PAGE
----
Monday, January 3, 2011

It Ain't Rocket Surgery, Part I: The Economic Dilemma

We suppose it's starting the year off right. Daniel Kurland over at "Poetic License" waxed, uh, poetic over the mounting problem of mountainous debt that is afflicting consumers and, increasingly, our perpetually purblind politicians. The fact is, the problem is not going away by ignoring it, although the economists predicting a "great 2011" don't seem to realize that simple fact. (If we understood the headline, employment will surge while unemployment stays the same. If you can figure that out, you, too, can be a highly paid economist in a growing and competitive field.)

Evidently, it's time for a reality check — and what better time than the New Year? Academic economists might want to take a second look at their assumptions, most particularly the idea that new capital formation can only be financed out of existing accumulations of savings. (Not so, as any reader of this blog should be able to tell you.)

With respect to consumer debt, the reliance on past savings has one very powerful, and extremely damaging effect. As Harold Moulton pointed out in The Formation of Capital (1935), the presumed Keynesian "economic dilemma" (which he proved does not, in fact, exist) consists of the paradox that new capital will not be financed until and unless consumer demand justifies it. (Well . . . consumer demand or delusional government and academic predictions of huge increases in consumer demand coming from who-knows-where.) Unfortunately, consumer demand will not exist at a level sufficient to justify new capital formation due to the fact that income was diverted from consumption to finance the new capital . . . thereby making it less likely that the new capital will pay for itself!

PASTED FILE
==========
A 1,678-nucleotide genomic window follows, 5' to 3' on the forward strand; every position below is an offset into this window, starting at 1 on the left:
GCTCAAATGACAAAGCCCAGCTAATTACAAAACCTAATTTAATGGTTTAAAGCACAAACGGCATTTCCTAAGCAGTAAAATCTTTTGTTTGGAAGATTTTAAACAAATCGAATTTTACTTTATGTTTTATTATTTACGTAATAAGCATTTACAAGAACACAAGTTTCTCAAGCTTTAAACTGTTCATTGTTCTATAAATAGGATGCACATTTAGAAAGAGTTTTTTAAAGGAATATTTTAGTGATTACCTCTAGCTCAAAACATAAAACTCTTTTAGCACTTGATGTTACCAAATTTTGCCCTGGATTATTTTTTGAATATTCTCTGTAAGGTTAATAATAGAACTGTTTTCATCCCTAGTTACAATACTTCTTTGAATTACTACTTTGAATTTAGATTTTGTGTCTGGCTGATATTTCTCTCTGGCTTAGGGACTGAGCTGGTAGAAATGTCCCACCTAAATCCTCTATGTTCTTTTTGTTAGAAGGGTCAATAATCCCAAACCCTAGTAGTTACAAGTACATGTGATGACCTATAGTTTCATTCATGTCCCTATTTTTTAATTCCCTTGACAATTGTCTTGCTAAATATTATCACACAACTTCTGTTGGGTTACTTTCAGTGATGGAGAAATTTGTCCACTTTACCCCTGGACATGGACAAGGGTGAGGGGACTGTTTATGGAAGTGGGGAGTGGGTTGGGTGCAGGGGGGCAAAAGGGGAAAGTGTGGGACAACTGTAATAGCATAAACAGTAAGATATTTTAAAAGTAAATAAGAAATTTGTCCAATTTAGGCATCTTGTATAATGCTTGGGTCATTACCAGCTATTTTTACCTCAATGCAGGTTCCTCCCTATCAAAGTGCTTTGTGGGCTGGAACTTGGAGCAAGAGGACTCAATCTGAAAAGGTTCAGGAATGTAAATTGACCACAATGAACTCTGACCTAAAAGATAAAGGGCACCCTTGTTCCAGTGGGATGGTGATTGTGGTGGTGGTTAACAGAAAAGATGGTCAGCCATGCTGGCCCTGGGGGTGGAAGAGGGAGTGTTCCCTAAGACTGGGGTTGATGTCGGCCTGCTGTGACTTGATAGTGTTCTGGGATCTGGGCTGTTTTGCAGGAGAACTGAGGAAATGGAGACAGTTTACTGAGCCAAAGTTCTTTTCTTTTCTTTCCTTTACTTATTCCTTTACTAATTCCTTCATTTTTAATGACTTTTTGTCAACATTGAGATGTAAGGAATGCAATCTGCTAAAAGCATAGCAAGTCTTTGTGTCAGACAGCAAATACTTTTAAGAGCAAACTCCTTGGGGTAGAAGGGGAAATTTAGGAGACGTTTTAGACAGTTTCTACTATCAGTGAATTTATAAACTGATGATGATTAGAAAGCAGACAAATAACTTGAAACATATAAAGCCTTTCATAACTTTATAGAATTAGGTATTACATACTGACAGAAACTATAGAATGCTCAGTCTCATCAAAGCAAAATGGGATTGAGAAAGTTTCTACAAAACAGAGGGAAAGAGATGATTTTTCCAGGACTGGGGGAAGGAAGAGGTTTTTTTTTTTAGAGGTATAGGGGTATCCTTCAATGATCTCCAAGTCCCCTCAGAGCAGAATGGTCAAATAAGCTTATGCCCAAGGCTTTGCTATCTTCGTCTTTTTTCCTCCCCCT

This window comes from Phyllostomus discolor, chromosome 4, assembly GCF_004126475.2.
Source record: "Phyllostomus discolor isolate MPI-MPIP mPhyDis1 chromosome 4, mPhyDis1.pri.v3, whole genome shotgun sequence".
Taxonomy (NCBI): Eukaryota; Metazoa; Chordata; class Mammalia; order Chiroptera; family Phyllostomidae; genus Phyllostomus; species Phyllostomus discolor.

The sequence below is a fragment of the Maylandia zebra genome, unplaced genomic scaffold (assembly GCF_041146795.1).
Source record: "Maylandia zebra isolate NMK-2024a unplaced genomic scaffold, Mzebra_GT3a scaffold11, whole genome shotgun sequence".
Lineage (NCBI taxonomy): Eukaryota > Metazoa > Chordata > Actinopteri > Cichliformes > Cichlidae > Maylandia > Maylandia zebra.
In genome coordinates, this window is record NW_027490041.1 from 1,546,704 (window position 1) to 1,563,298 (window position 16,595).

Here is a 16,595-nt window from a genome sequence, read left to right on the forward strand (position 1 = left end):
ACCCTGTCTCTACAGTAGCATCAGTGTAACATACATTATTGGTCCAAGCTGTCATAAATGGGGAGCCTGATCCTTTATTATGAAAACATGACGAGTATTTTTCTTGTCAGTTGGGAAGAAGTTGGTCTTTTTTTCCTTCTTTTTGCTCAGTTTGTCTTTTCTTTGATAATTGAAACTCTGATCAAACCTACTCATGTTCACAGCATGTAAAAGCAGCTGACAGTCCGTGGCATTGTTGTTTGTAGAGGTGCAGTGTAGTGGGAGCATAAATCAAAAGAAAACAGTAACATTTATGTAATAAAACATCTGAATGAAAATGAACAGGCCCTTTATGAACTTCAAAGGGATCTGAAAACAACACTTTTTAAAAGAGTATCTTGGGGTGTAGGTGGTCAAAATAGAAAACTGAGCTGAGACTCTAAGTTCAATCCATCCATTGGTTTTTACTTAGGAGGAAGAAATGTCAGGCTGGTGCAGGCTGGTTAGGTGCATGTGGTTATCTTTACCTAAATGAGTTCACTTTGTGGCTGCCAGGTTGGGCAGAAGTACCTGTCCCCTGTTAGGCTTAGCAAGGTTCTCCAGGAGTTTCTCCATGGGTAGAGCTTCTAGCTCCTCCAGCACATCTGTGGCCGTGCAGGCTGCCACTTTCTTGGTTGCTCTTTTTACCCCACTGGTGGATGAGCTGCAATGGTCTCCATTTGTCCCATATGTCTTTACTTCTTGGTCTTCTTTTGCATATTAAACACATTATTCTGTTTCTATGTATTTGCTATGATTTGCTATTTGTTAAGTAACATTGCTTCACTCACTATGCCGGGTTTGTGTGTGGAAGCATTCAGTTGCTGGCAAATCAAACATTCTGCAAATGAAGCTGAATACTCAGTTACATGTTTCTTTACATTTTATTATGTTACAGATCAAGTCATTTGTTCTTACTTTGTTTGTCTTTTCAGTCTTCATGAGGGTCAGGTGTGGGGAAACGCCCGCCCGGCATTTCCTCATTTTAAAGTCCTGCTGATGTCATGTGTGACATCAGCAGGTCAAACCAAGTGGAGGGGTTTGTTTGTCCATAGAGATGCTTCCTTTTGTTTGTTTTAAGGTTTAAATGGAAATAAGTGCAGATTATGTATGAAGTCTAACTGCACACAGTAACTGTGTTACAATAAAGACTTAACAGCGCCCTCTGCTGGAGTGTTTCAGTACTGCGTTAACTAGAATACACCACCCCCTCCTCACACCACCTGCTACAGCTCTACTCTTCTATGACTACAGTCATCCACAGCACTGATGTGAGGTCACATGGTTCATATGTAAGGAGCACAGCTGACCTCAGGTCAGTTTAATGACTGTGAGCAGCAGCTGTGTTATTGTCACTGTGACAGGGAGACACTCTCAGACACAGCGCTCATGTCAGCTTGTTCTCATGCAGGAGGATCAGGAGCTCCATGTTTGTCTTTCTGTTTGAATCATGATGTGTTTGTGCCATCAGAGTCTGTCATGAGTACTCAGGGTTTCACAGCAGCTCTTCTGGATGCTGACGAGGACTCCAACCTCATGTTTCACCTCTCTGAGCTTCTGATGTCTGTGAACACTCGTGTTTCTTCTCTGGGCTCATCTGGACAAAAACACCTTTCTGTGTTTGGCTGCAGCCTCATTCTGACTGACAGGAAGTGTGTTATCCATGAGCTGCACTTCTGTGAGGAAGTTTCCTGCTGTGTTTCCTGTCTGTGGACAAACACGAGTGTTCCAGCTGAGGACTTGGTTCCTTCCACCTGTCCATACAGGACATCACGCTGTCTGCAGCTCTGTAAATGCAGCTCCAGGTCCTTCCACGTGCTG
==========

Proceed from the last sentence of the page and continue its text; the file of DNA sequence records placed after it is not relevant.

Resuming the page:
The Keynesian solution is 1) have the government print money and spend it to stimulate effective demand, thereby redistributing wealth through inflation and creating "forced savings" to finance new capital at the same time, 2) tax "excess" wealth (i.e., wealth not essential to finance new capital) and redistribute it through the tax system, and 3) encourage consumer borrowing to stimulate demand, thereby creating jobs that will generate the wage income to repay the consumer debt.

Unfortunately, while Moulton agreed that employment was a critical factor in a recovery, it was equally critical that the new jobs not be created in response to anything other than a real increase in demand for new production — the other critical factor in a recovery. Creating jobs by inflating the currency, redistributing existing wealth, or direct subsidy ignores the necessity of producing marketable goods and services.

It also doesn't work. Consumers are currently borrowed up to the hilt. Companies are producing — at least some of them are — but the average consumer still isn't buying. The much-touted "recovery" is an illusion, one that will come home to roost as soon as the credit card bills from Christmas start arriving in the mail.

We should probably explore this at greater length, but the weeping and gnashing of teeth from all the debtors is too distracting.


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